Abel Ferrara is the biopic-maker behind Welcome to New York, as well as well-known older films like Bad Lieutenant. He casts his frequent collaborator Willem Dafoe as the notorious gay Marxist Italian filmmaker Pier Paolo Pasolini, most famous for Mamma Roma, Medea, and the horrifying Saló. In Ferrara’s film, Pasolini nears the day of his untimely (and mysterious) death. Pasolini’s longtime lover and star Ninetto Davoli co-stars as Epifanio, while Riccardo Scamarcio plays Ninetto Davoli.
Northwest Film Forum
Sat June 15
Pr0n 4 Freakz
ScumTrust Productions and NWFF are partnering to bring you queer and trans smut every two months. Arrive early to hang out with freaky new friends and shop the “sexy witch market.” Stay on after the dirty movie for a Q&A on sex, pleasure, queerness, and gender. The final edition, on June 15, will feature a special appearance by Jiz Lee and Shine Louise Houston of Crashpad/Pink Label TV for the social hour and talkback.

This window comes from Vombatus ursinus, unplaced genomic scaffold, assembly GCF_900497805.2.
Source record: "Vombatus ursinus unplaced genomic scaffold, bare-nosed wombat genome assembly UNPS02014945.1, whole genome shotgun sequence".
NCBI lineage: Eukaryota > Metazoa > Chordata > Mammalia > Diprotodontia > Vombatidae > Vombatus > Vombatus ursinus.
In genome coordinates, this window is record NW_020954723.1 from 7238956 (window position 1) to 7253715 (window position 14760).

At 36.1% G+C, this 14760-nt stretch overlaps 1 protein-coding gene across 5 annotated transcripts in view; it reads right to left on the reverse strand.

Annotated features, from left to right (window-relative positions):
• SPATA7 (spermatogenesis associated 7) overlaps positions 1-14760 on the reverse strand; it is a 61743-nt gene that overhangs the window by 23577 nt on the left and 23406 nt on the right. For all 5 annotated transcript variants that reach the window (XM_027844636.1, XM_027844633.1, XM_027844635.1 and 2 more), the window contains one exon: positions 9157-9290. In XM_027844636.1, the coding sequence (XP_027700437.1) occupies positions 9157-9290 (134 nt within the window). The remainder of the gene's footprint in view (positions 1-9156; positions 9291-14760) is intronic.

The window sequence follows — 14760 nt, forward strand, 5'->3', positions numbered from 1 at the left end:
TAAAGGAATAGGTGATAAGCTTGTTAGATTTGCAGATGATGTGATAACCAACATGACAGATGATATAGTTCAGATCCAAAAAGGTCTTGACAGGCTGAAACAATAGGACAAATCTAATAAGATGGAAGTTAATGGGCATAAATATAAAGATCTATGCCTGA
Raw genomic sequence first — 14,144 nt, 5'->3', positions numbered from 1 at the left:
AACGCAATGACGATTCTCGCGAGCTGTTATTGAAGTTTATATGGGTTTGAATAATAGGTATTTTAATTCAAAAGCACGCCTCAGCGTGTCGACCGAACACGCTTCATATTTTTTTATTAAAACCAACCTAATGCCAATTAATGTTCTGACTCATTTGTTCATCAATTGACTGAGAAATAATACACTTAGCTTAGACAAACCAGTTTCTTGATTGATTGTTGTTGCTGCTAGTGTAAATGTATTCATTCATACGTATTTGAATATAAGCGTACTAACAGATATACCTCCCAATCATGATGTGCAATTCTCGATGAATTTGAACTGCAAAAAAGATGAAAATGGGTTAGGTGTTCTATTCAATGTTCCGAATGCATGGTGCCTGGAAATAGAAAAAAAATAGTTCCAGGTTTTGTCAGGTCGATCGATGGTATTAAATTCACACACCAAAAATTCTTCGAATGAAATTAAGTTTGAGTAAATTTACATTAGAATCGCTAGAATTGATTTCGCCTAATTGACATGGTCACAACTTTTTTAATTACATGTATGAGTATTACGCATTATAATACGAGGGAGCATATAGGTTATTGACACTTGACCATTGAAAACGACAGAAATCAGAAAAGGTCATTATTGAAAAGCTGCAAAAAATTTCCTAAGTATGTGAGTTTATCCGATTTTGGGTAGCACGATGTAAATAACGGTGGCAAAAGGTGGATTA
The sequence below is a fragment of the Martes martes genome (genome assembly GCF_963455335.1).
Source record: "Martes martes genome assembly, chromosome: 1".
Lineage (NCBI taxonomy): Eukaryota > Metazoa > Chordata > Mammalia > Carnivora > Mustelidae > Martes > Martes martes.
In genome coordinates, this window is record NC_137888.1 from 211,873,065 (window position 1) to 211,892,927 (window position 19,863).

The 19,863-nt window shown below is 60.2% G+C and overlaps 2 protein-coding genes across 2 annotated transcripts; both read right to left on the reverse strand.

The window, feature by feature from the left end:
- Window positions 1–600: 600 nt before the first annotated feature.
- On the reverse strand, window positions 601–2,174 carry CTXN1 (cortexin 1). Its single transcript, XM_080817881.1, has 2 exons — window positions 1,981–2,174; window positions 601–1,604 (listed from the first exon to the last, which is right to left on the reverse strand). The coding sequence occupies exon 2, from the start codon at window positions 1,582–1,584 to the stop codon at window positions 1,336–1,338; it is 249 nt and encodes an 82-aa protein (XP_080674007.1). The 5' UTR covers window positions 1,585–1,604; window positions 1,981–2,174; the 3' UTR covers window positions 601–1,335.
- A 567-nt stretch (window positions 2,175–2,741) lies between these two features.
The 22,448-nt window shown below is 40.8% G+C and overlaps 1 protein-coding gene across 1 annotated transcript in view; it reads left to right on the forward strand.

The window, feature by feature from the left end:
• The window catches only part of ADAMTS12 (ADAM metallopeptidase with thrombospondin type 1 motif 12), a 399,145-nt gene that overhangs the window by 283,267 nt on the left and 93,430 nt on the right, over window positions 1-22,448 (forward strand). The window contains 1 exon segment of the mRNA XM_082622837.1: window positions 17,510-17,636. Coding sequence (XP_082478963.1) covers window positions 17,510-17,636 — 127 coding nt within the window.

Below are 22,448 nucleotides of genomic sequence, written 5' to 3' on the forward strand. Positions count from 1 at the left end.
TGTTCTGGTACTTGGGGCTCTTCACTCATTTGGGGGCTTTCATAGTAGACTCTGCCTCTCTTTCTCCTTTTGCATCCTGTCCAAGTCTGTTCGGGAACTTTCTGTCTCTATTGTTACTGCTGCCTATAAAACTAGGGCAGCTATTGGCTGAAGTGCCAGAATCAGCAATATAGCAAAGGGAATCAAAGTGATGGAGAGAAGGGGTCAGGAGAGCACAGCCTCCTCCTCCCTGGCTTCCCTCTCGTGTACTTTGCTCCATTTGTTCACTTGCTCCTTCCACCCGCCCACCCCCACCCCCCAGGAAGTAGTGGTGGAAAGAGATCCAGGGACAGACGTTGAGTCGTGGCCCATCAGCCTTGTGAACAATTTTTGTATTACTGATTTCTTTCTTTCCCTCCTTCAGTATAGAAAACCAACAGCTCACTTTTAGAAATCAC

In an incredibly weird experiment, Chilean anthropologist Santiago Genovés recruited a group of sexy young people to cross the Atlantic in a specially designed raft. His goal was to study the outbreak of violence, which he was sure to be inevitable, given the sexual tension and lack of space and privacy (and the fact that he had put women in charge). Instead, the participants became close and began to resent the researcher’s intrusions more and more. Would Genovés get the sinister results he hoped for? This documentary by Marcus Lindeen reunites the rafters aboard a meticulous recreation of the boat and asks them to remember their bizarre experiences.
Police Story (1 & 2)